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New Ernst & Young (EY) report  urges GCC governments to revisit existing pension fund models and try and ensure their sustainability.  EY is a global leader in insurance, tax, transaction and advisory services in the capital markets.

According to the report, public pension funds in the GCC are worth collectively some $397 billion, representing $15,000 per capita for the national populations and that they are in fact much smaller when compared with all employer-provided pension schemes elsewhere in the world.

There is talk that the “Public pension funds in the GCC are only just coming of age, just over a fifth is invested in local equities as put by George Triplow, MENA Wealth & Asset Management Leader, and that “Two big issues are currently driving significant rethinking in the sector.  The first is the sustainability of public pension funds for nationals, given the relatively small size of the funds, demographics and the gap between contribution and benefit levels.  “Secondly, there is a growing recognition by many employers that end of service benefit payments received by expatriates are neither adequate nor suitable as an alternative to a pension.”

For that, as advised by the report, GCC governments must review existing models of all public and international pension funds, and whilst ensuring they are sustainable, they need to look closely at retirement ages, benefit levels and contribution requirements.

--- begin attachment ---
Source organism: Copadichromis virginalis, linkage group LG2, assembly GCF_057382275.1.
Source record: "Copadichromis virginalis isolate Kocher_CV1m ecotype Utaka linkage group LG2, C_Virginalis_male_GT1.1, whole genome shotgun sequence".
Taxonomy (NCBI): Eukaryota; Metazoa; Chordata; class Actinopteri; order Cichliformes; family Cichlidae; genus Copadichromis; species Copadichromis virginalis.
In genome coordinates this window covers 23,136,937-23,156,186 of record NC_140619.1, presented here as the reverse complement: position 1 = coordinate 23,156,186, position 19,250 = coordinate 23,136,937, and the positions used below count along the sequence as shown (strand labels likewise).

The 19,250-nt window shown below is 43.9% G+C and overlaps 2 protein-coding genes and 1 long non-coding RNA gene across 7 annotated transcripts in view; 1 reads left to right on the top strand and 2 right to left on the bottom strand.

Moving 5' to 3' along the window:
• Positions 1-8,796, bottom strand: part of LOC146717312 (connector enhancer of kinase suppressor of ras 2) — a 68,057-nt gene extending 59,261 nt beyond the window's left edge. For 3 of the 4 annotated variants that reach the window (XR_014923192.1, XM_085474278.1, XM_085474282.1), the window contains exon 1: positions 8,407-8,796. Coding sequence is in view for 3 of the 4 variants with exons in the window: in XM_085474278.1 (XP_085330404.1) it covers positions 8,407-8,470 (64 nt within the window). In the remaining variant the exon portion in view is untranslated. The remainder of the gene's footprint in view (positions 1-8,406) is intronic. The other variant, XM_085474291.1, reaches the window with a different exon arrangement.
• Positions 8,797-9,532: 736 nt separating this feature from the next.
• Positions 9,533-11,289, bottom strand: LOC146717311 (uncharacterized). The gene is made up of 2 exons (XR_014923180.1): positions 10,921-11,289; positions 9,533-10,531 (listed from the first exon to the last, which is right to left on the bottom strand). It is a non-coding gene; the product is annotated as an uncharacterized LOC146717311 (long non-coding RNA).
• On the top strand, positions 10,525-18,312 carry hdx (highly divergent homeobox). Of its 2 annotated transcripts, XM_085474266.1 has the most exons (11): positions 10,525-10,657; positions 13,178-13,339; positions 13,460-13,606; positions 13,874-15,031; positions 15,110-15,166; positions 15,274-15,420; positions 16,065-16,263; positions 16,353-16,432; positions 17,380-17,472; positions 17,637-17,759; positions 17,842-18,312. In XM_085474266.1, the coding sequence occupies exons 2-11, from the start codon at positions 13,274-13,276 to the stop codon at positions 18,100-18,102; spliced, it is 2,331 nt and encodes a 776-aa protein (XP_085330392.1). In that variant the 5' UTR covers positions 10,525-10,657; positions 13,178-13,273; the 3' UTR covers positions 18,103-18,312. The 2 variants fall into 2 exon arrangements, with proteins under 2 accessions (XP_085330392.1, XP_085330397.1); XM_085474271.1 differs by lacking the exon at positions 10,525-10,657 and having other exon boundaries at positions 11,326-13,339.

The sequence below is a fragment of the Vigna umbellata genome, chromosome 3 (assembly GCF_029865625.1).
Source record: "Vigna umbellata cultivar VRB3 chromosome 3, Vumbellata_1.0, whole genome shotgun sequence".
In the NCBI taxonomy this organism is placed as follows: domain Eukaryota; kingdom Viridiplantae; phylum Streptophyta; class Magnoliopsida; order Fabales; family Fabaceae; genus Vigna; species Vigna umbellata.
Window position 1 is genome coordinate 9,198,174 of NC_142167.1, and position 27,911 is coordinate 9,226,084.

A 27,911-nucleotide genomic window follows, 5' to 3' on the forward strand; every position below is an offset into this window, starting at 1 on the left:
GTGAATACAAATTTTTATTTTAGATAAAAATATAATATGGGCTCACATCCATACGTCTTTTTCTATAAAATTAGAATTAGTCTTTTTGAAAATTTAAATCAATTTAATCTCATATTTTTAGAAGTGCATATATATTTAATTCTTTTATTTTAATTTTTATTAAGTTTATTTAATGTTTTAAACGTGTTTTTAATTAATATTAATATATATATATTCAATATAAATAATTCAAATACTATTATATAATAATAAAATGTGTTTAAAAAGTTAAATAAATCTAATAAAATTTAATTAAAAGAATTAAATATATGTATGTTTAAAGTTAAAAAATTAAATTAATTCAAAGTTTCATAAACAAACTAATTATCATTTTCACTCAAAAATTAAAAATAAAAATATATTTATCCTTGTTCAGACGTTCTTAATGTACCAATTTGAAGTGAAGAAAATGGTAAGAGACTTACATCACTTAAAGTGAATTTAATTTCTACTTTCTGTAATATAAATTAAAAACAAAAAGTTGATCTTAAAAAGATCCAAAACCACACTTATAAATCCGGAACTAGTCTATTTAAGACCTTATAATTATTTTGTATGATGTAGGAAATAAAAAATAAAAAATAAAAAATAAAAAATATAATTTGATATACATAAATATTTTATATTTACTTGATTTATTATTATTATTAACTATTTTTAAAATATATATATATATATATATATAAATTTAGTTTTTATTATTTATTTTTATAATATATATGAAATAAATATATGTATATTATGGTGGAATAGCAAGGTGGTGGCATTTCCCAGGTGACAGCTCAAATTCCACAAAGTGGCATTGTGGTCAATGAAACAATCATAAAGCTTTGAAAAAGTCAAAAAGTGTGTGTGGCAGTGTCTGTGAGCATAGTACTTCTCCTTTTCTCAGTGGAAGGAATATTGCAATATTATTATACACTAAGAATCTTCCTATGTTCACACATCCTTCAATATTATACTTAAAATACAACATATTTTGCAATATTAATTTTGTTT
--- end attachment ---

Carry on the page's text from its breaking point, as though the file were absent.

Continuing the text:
In the meantime, Kuwait has the best capitalised fund relative to the size of its economy and its national population following a recapitalisation of the pension fund from the 2008 budget.

Qatar’s pension assets are also sizeable relatively to its minuscule national population, following a government capital injection in 2012.

Saudi Arabia which has the region’s largest pension fund, with assets neatly split between the public and the private sectors workers and that about 85 % of its pension assets are mostly invested in US Treasuries but are managed by the Saudi Arabian Monetary Authority.

In this conjecture, to achieve sustainability of the funds through their further recapitalisation whilst making more systematic reform possible in fiscally strapped countries would be in these coming few years everyone’s programme.

“Recent changes in Gulf healthcare, with a steady shift towards private insurance, may set a precedent for such reforms,” EY’s manager added.

The report also highlights three key areas which can benefit the GCC pension funds industry; these are :

  • New levels of regulation and governance,
  • Expanded End of Service Benefit schemes and
  • Sharia-compliant retirement products.

Triplow concluded that : “There will be significant changes in the way GCC pension provision is looked at in the coming years because the current system may find it difficult to cope with the needs of GCC residents.”

 

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